|Genre||Science fiction novel|
|20 June 2000|
|LC Class||PR6118.O23 S25 2001|
Salt is a novel by British science fiction author Adam Roberts.
Colonists from Earth set out for a distant planet, but during the voyage, a factional skirmish turns into an irrevocable grudge, to play out during the course of their colonisation. Rough-shod settlements are soon constructed around the sterile salt environment, yet old tensions quickly develop into war between two of these settlements, the rigid military dictatorship of Senaar and the Als anarchy.
The novel explores the motivations of their warfare, and the viewpoints of the two narrators illuminate a dreadful, entwined inevitability. In all aspects of theme, setting, character development and prose style, Salt is a very stark, austere composition.
Characters in Salt
Salt is narrated from the dual perspective of central characters Barlei and Petja, who function as representatives of Senaar and Als, respectively. Barlei is a senior military official—effectively a dictator—beholden to the well-defined hierarchy of the colony of Senaar. Petja, a wayfaring Alsist to begin with, hardens into a charismatic terrorist, resolved to resist a Senaar campaign that uses ever flimsier pretexts to continue destruction of the Als collective.
Reviewing the novel for Infinity Plus, Stuart Carter writes, "Doris Lessing and Iain Banks collaborate to rewrite The Dispossessed, and do a better job of it than anyone might reasonably hope! OK, so it's not exactly a blockbuster by-line but, please, trust me on this one—Salt is a moving, intelligent and great book." He adds that Petja and Barlei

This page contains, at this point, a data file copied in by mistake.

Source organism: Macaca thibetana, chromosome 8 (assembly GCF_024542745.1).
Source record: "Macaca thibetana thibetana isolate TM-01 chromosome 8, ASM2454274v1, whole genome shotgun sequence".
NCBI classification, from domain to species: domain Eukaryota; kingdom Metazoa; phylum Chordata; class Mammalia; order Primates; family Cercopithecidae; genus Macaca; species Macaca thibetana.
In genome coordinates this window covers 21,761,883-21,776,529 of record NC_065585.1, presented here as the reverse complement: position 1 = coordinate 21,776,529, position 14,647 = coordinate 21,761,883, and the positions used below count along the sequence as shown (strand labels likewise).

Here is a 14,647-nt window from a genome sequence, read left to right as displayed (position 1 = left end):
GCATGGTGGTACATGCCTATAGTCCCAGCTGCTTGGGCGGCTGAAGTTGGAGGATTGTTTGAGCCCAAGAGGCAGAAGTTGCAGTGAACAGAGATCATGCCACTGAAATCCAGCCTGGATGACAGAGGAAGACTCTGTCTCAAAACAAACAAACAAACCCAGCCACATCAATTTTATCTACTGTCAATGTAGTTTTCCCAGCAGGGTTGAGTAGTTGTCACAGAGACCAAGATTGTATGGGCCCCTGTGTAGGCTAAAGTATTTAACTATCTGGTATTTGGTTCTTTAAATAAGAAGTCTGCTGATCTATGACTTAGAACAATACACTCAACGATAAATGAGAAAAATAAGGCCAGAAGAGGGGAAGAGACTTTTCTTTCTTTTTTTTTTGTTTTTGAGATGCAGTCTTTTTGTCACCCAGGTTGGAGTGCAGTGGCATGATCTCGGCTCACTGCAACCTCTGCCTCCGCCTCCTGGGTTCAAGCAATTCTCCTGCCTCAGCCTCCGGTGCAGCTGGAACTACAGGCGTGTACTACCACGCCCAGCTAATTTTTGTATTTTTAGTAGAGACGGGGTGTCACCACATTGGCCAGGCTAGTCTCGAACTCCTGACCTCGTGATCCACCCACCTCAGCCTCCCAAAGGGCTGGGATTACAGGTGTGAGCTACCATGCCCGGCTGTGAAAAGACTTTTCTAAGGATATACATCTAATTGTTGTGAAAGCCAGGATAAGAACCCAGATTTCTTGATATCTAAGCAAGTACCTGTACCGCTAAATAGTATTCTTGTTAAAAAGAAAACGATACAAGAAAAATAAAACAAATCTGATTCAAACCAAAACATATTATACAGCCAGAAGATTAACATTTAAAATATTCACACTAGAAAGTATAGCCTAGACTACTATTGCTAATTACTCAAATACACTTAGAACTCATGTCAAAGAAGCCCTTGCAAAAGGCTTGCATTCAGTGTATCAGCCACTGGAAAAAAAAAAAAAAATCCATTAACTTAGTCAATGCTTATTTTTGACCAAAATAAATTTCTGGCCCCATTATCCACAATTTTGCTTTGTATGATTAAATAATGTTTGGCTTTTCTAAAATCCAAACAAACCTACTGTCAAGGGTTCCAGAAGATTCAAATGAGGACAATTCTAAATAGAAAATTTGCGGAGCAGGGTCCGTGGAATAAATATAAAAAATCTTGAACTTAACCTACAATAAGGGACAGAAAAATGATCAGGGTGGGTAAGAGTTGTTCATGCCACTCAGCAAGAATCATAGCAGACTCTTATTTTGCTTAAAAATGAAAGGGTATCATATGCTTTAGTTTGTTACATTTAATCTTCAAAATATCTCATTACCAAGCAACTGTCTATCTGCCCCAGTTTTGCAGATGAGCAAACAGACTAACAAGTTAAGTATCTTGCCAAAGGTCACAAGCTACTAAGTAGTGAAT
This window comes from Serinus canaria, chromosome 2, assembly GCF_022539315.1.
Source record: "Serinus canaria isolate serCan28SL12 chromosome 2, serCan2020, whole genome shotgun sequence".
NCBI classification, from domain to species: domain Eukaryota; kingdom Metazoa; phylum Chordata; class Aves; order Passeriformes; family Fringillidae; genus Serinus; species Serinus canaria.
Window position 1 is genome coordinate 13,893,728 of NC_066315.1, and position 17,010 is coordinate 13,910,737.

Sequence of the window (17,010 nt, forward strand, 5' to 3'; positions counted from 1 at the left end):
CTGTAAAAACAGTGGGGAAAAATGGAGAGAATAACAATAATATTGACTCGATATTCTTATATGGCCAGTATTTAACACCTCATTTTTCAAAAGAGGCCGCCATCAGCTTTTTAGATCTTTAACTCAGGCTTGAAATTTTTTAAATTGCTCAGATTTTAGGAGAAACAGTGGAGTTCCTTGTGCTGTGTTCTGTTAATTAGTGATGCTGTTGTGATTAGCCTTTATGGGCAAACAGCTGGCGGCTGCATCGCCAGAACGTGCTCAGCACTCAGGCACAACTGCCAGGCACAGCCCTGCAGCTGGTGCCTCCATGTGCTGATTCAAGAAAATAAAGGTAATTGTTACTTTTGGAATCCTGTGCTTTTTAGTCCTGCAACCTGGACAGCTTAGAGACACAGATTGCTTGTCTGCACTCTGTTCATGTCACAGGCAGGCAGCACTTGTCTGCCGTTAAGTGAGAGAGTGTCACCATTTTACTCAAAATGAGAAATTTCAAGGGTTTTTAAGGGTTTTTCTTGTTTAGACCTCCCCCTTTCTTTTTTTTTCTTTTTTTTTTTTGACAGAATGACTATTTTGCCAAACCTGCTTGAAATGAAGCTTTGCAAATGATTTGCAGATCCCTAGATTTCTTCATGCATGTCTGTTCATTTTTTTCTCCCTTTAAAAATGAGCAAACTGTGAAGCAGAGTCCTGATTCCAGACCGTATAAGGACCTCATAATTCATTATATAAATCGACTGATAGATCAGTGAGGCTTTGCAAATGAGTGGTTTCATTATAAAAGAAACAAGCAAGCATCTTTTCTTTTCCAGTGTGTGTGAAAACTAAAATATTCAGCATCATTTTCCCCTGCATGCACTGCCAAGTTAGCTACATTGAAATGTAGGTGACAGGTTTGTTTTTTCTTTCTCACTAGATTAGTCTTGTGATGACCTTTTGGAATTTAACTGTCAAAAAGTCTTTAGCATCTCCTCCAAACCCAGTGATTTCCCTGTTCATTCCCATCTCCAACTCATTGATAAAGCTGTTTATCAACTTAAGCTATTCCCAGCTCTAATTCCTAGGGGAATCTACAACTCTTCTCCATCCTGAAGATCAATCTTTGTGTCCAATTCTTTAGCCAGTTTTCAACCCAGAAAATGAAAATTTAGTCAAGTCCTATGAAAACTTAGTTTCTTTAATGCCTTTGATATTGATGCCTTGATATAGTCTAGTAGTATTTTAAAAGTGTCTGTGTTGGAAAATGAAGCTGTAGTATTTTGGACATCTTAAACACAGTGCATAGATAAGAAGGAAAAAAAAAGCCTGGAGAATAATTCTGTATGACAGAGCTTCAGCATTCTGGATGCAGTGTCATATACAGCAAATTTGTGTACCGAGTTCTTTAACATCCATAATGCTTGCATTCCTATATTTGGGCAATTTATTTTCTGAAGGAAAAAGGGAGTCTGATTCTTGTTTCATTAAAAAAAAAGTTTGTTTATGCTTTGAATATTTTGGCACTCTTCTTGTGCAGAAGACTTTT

"recount both sides of their arrival and descent into war in alternating passages. It's a classic device and Salt shows why it's still a popular one. There's a beautiful and simultaneously frustrating dichotomy between the two of them. Both narrators are consumed with themselves: one because he sees all people as individuals and therefore inherently important, the other because he is Leader of his people and therefore inherently important. Barlei's sections are the more interesting to read because of the quite breathtaking doublespeak he employs—George Orwell would have been proud. On the flipside, Petja's sections are interesting in their own right but lack the outrageous black humour of Barlei's."
Greg L. Johnson, at SF Site, writes:
"It's an age-old story of fear, arrogance and misunderstanding leading to a war that is all too human and personal in its causes and consequences. By focusing on two individuals instead of their larger societies, Roberts keeps the story focused on the realization that it is individual choices that lie at the root of great events, a point that can get lost when the story is allowed to take on a more epic sweep. Roberts presents each character's views and decisions so even-handedly, that in the end it seems fitting that neither Petja nor Barlei get the final word; that honour goes to the only character in the book who has met them both.
Salt, both in its ambition and execution, invites comparison to other SF novels of high stature. The Dispossessed has already been mentioned as a philosophical precedent. In addition, the almost lifeless salt desert recalls that other desert planet, Arrakis. And in its theme of humans carrying their sins with them wherever they go, Salt brings to mind Frederik Pohl's masterpiece of pessimism, Jem. Let there be no doubt, however, that Salt is a novel that succeeds on its own terms. Roberts' prose carries the weight of a serious theme, but never becomes bombastic or portentous itself. This is the work of a writer who has already found his voice, and has something meaningful to say."
John C. Snider, reviewing for SciFiDimensions, writes, "It's not just that these two parties don't see eye-to-eye—it's that their cultures are so alien to one another they don't know how to see eye-to-eye. The story of Salt is told, Rashomon-like, through dueling oral histories. ... The reader is forced to interpret these opposing viewpoints, to piece together the 'real' truth if he or she can. And like 'real' life, the reader will find that there are no easy answers and no neat endings."
Awards and nominations
- Shortlisted for the 2001 Arthur C. Clarke Award.